(“ETPs”) being on ETF Deathwatch (20.1% of which are greater than six months in age). The 123 products launched during the preceding six months are automatically excluded from the list because all new funds are given a six-month grace period in order to attract investor interest.
There was no predominant investment theme among the nine funds added this month; however, eight of the nine had one factor in common, and that was their relatively old age. The BLDRS Europe 100 ADR (ADRU) was launched in November 2002, making it more than 12 years old. It now has the distinction of being the oldest product on the list, at 152 months. Other mature products joining the ranks of ETF Deathwatch this month include CurrencyShares Swedish Krona Trust (FXS) at 108 months, PowerShares DB Silver (DBS) at 102 months, ProShares Ultra SmallCap600 (SAA) at 101 months, Market Vectors Chinese Renminbi/USD ETN (CNY) at 88 months, ETRACS CMCI Long Platinum TR ETN (PTM) at 86 months, CS X-Links Long/Short Equity ETN (CSLS) at 64 months, and Guggenheim MSCI Emerging Markets Equal Country Weight (EWEM) at 55 months.
WisdomTree Emerging Markets ex-State-Owned Enterprises (XSOE) has been on the market only seven months, and it is the one exception to the old-age bias of the new members in July. Still, even when including this youngster, the average age of the nine products joining the list is more than seven years. As a result, the average age of all 326 names on Deathwatch increased from 48.3 to 50.3 months, and 105 are now more than five years old.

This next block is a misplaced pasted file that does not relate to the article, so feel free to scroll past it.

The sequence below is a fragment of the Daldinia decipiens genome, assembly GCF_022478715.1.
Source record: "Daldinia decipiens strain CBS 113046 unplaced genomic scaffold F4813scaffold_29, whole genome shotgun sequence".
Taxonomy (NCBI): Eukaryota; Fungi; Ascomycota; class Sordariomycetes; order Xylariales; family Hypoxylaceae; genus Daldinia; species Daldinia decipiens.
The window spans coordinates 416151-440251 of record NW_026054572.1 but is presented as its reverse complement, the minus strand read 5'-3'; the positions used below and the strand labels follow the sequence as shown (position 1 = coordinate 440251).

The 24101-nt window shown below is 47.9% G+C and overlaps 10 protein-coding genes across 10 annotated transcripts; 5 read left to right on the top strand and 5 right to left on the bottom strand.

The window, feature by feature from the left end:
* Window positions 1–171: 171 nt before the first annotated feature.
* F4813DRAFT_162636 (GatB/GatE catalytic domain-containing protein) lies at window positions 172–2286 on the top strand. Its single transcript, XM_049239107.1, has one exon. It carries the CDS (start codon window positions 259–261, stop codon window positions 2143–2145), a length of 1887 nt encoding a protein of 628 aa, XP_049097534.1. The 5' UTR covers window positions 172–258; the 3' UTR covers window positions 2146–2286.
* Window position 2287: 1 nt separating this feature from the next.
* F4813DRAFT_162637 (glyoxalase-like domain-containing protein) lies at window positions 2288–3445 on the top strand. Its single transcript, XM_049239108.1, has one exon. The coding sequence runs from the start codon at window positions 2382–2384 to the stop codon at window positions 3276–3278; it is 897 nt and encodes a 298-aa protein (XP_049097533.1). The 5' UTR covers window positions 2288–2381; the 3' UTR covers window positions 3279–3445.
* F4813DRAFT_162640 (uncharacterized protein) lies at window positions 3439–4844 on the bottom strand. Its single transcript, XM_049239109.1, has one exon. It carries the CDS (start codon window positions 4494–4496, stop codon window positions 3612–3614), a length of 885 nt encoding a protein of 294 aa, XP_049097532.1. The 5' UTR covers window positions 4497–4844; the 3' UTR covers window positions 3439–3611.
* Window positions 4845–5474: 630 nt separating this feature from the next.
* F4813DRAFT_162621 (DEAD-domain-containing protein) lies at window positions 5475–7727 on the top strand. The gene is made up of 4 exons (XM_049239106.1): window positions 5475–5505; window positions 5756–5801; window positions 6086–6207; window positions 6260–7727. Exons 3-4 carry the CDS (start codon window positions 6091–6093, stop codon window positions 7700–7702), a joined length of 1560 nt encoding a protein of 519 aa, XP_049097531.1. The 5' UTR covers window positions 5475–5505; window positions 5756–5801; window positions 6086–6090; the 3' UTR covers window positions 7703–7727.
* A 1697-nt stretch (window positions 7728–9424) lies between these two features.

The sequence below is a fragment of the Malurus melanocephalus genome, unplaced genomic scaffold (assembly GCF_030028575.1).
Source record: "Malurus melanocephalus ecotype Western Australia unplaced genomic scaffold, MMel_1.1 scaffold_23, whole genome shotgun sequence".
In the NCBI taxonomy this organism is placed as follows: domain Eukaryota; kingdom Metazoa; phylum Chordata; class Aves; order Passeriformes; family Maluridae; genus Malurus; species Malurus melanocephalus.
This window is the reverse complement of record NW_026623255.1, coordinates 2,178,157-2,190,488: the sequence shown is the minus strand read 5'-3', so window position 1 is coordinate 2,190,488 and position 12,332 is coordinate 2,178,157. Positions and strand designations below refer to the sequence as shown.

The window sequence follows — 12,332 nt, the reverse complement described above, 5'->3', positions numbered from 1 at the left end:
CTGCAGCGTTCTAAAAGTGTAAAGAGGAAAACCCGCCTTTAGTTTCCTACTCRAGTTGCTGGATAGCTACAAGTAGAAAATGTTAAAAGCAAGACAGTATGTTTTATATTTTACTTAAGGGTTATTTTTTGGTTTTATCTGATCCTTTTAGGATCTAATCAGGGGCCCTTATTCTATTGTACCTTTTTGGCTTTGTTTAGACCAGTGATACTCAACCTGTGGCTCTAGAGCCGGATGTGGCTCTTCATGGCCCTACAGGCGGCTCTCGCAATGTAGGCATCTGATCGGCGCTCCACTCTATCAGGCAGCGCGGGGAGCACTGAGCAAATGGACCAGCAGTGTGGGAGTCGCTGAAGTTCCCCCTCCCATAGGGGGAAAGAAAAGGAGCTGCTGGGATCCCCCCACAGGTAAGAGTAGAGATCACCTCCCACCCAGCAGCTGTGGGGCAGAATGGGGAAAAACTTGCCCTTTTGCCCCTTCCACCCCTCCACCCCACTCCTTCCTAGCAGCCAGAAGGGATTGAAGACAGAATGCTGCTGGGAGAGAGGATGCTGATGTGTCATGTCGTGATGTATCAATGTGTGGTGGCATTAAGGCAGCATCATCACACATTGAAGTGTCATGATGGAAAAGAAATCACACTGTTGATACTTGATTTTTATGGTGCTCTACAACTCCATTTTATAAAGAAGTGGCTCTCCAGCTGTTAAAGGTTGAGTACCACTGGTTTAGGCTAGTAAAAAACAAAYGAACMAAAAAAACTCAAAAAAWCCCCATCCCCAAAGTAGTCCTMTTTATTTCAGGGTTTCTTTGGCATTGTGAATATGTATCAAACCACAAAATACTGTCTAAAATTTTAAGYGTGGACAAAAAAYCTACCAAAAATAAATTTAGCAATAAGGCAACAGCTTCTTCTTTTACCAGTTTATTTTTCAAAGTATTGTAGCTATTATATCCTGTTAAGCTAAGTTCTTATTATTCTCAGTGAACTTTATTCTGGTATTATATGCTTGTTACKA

There are a couple of observations that can be gleaned from this data. First, the list is not saturated with newly introduced funds needing more than a six-month grace period as some sponsors have suggested. Second, successfully avoiding ETF Deathwatch for years is not a guarantee of being able to remain off of the list. This month’s newcomers can attest to this second point.
The average asset level of products on ETF Deathwatch increased from $6.8 million to $6.9 million, but the quantity of products with less than $2 million in assets jumped from 49 to 57. It is clear that a sponsor cannot make money on a fund with $2 million in assets, even with a hefty 1.00% expense ratio. What is not always clear is why sponsors are willing to subsidize these unprofitable products, and how long they will let the losses mount before pulling the plug.
Here is the Complete List of 326 Products on ETF Deathwatch for July 2015 compiled using the objective ETF Deathwatch Criteria.
The 9 ETPs added to ETF Deathwatch for July:
- BLDRS Europe 100 ADR (ADRU)
- CS X-Links Long/Short Equity ETN (CSLS)
- CurrencyShares Swedish Krona Trust (FXS)
- ETRACS CMCI Long Platinum TR ETN (PTM)
- Guggenheim MSCI Emerging Market Equal Country Weight (EWEM)
- Market Vectors Chinese Renminbi/USD ETN (CNY)
- PowerShares DB Silver (DBS)
- ProShares Ultra Small Cap600 (SAA)
- WisdomTree Emerging Markets ex-State-Owned Enterprises (XSOE)
The 4 ETPs removed from ETF Deathwatch due to improved health:
- DB Agriculture Double Long ETN (DAG)
- Deutsche X-trackers MSCI All China (CN)
- Global X China Industrial (CHII)
- InfraCap MLP ETF (AMZA)
The 2 ETPs removed from ETF Deathwatch due to delisting:
- ProShares Ultra Australian Dollar (GDAY)
- Direxion Daily Gold Bull 3x Shares (BAR)
This article is brought to you courtesy of Ron Rowland from Invest With an Edge.